In Rev. Ed Hays' classic work, "Twelve And One-Half Keys," the devil confronts a young man one night in a movie theater parking lot. To the man's amazement, Satan isn't interested in buying his soul; he wants to buy his "Dream."
"If I were to obtain your soul," the devil explains, "I would have just a soul, but if I am able to purchase -- at a fair price, mind you -- your Dream, then I have changed the course of history! Your soul affects only you, but your Dream -- ah, that's something different. Your Dream touches the lives of countless people, and who knows, maybe people yet to be born? The effect of your Dream is cosmic, and that's why I am interested in it."
The authors of Sunday's three readings understand Father Hays' insight into the importance of one's Dreams. Though at times we miss the writers' intent, Scripture always deals with Dreams.
The first reading (Acts 2:42-47) contains the first of Luke's three "summaries:" reviews of the early Church's activities placed at strategic spots in the work's first five chapters. Each describes a perfect, faithful, loving Christian community.
"They devoted themselves to the teaching of the apostles and to the communal life, to the breaking of the bread and to the prayers....All who believed were together and had all things in common; they would sell their property and possessions and divide them among all according to each one's need."
There's one basic problem with this picture: It doesn't correspond to the image of early Christian communities which we find in Paul's letters, especially the Church described in I Corinthians 11. Since a contemporary writing usually is historically more accurate than a writing composed 50 years later, the first followers of Jesus probably didn't live as idyllic an existence as Luke would have us believe.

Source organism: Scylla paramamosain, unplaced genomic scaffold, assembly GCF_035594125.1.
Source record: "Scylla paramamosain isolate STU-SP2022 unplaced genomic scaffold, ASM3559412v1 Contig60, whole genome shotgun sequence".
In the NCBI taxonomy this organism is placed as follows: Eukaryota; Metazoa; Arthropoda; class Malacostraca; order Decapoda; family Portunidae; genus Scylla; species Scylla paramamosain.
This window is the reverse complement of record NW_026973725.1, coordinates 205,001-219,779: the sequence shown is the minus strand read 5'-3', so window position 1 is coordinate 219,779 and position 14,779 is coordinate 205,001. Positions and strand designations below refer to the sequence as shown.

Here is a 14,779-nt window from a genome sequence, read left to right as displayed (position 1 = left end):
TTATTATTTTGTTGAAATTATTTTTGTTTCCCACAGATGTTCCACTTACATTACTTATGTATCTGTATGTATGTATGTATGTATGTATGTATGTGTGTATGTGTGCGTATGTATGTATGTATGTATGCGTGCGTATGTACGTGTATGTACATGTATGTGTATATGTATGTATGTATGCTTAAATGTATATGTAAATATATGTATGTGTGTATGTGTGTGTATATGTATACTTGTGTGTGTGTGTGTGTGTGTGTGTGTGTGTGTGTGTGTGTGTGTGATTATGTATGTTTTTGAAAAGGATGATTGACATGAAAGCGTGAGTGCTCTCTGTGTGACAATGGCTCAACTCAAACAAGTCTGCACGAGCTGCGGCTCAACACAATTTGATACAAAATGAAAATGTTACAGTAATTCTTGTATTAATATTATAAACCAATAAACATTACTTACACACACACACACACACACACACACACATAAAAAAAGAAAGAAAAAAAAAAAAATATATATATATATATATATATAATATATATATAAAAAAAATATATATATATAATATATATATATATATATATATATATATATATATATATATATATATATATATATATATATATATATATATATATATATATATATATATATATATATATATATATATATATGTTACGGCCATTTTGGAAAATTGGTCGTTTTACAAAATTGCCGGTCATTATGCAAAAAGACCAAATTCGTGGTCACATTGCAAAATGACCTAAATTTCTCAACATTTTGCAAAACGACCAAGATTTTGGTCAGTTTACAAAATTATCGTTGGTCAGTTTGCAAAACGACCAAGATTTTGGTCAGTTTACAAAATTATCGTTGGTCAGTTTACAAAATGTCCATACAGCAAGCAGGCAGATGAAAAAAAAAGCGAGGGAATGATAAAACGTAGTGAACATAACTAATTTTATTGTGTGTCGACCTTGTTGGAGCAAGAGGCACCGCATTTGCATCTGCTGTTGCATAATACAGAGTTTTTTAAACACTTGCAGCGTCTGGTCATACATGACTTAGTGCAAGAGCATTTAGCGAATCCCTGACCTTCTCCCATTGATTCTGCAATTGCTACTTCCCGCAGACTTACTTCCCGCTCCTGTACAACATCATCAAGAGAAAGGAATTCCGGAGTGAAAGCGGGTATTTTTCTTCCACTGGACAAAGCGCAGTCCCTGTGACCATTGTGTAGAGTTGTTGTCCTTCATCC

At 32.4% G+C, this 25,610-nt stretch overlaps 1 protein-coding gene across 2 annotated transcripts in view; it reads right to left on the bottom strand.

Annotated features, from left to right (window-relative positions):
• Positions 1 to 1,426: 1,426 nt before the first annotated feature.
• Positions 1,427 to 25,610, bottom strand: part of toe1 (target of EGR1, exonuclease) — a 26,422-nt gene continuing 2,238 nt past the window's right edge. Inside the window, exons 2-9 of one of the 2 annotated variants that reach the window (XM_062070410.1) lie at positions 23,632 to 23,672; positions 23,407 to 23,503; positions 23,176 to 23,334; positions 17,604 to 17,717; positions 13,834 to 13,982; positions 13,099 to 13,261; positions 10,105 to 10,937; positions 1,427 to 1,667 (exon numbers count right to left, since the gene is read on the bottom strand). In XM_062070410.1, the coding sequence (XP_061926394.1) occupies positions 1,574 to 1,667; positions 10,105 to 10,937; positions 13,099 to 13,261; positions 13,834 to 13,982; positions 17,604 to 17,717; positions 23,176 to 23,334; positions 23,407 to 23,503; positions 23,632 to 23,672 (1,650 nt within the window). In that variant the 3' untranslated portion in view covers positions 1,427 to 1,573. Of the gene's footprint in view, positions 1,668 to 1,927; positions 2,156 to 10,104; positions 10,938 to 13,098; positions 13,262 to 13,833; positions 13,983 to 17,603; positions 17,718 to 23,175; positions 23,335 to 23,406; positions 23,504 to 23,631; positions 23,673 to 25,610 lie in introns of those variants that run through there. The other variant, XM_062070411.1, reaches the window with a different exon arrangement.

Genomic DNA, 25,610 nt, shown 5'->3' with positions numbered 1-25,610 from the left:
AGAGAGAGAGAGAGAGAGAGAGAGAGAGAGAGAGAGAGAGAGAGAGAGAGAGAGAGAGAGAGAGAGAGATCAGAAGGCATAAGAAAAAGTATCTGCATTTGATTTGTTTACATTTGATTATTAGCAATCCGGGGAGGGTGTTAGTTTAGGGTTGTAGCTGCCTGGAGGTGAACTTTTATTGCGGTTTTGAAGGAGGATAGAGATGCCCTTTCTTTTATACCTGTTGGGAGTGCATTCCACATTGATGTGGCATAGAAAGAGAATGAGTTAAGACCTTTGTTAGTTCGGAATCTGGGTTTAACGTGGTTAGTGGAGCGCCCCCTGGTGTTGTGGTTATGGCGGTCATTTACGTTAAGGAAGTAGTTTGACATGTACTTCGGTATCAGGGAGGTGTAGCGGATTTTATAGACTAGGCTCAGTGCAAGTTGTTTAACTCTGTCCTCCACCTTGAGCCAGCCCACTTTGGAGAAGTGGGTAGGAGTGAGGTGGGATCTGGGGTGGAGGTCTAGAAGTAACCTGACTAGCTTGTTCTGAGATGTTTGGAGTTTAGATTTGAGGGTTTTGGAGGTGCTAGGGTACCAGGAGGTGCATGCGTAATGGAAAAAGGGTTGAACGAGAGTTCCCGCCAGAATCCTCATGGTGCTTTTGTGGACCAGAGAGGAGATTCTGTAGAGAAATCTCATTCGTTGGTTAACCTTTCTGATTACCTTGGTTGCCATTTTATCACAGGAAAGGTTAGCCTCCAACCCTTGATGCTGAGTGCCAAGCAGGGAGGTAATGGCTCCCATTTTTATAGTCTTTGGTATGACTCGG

Scholars claim that Luke used his summaries not as a reflection on the past, but as a way to convey his dreams for the future. His descriptions of the early Jerusalem Church expresses his dream for all Christian communities.
In a similar but more evident way, the unknown author of I Peter tries to plant his dream of faith in the hearts of newly baptized Christians (I Peter 1:3-9). "Although you have not seen Him (Jesus)," he writes, "you love Him; even though you do not see Him now, yet you believe in Him. You rejoice with an indescribable and glorious joy because you are achieving faith's goal, your salvation."
Since faith involves reaching out to achieve something we don't already have, biblical authors always remind their communities of the importance of maintaining their faith-dreams in environments which could destroy them. John, for instance, closes the original edition of his Gospel with Sunday's well-known "doubting Thomas" story, precisely because we live our faith not against the background of the historical, visible Jesus, but in the world of the resurrected, unseen Jesus (Jn 20:19-31).
John's key statement is, "You became a believer because you saw me. Blest are they who have not seen and have believed." In other words: "blest are those who keep striving to attain their 'Dream' even when they have difficulty experiencing both the Dream and the original Dreamer."
Such encouragement is essential, especially for those who try to reach the core of John's Dream, the action which Jesus' disciples are most expected to imitate: His forgiveness. "If you forgive someone's sins," Jesus reminds His followers, "they are forgiven; if you hold them bound, they are held bound."
Before we hear these words only as a proof-text for the Sacrament of Reconciliation, we should listen to them as John's community originally heard them: Jesus encouraging His disciples to strive to do what He did. Students of John's Gospel presume Jesus isn't telling us that we're to forgive some people but not others. He simply wants His followers to reflect on their great power. Those who share in Jesus' Dream of one family and one community will constantly forgive all and everyone.
Following Father Hays' insight, any limit or condition that we place on forgiveness must be regarded as a sign the devil has stolen Jesus' Dream from us.